“I’m really pleased with his play,” Kerr said when asked if Moody had earned more runs. “He got his opportunities and made the most of them. Every game is different. What’s made this year tricky is you’ve had different guys out, different combinations and a lot of new people. So we’re trying to find the right combinations. But Moses has done a great job and I imagine he’ll be out there next game.”

Thompson will be back Friday against the Sixers. Wiggins is getting a re-evaluation Thursday and his return is pending. So it may be difficult to find Moody a ton of minutes on the wing, but it’s hard to imagine he hasn’t earned a higher place in the pecking order than Jerome.

So what’s the non-Curry rotation?

If Wiggins can return soon, it’d be a Poole, Thompson, Wiggins, Draymond Green, Looney starting lineup. Kuminga continues to force his way into a bigger piece of the rotation pie, and Kerr showed Wednesday that Kuminga is an option for the starters if they decide a faster style and different look is needed.

After Kuminga, DiVincenzo is emerging as the most reliable option off the bench. He started in Thompson’s place Wednesday night and had 15 points and eight rebounds, making a pair of essential 3s to keep the Warriors close down the stretch. They were a plus-19 in DiVincenzo’s 38 minutes and a minus-24 in his 10 minutes on the bench.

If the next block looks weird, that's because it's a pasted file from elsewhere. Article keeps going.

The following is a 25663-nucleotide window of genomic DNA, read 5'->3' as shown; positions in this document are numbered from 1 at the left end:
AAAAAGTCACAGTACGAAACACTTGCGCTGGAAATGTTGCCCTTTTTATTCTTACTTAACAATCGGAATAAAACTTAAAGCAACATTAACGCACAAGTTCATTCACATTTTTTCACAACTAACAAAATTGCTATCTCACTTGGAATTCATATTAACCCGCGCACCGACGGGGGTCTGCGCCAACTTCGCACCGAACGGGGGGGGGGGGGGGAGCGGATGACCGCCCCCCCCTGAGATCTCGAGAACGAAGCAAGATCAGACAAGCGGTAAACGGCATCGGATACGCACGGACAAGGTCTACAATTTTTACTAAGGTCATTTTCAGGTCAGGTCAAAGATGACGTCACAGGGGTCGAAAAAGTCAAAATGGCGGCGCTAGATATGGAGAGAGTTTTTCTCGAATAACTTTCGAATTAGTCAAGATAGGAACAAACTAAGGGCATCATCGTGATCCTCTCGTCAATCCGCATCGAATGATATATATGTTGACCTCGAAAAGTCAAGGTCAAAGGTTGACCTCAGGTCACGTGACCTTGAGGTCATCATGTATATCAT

“My focus isn’t on the offensive end,” he said. “It comes to me. But when I put pressure on the rim, good things happen. When I can get downhill, I can get other people shots, the defense is scrambling and the ball can find me again. When you’re playing basketball the right way — and that’s the right way, in my opinion, drive, kick and swing, all that movement — that’s when guys get good shots.”

He has also become one of the quiet leaders in the locker room.

“We needed more energy,” DiVincenzo said. “When things aren’t going our way, when calls aren’t going our way, there’s a standard playing for the Golden State Warriors. I think the biggest message is that we have to play like freaking Warriors. That’s the biggest thing. We have to have that energy.”

How does the schedule look?

The Warriors, who are 2-13 on the road, finish this longest trip of the season with these four games: at Sixers, Raptors, Knicks, Nets. Those final two are on a back-to-back next week, Tuesday and Wednesday. They then have an extended break before beginning an eight-game homestand on Christmas against the Grizzlies.

(Photo of Steph Curry grabbing his shoulder in the second half Wednesday night against the Pacers: Trevor Ruszkowski / USA Today)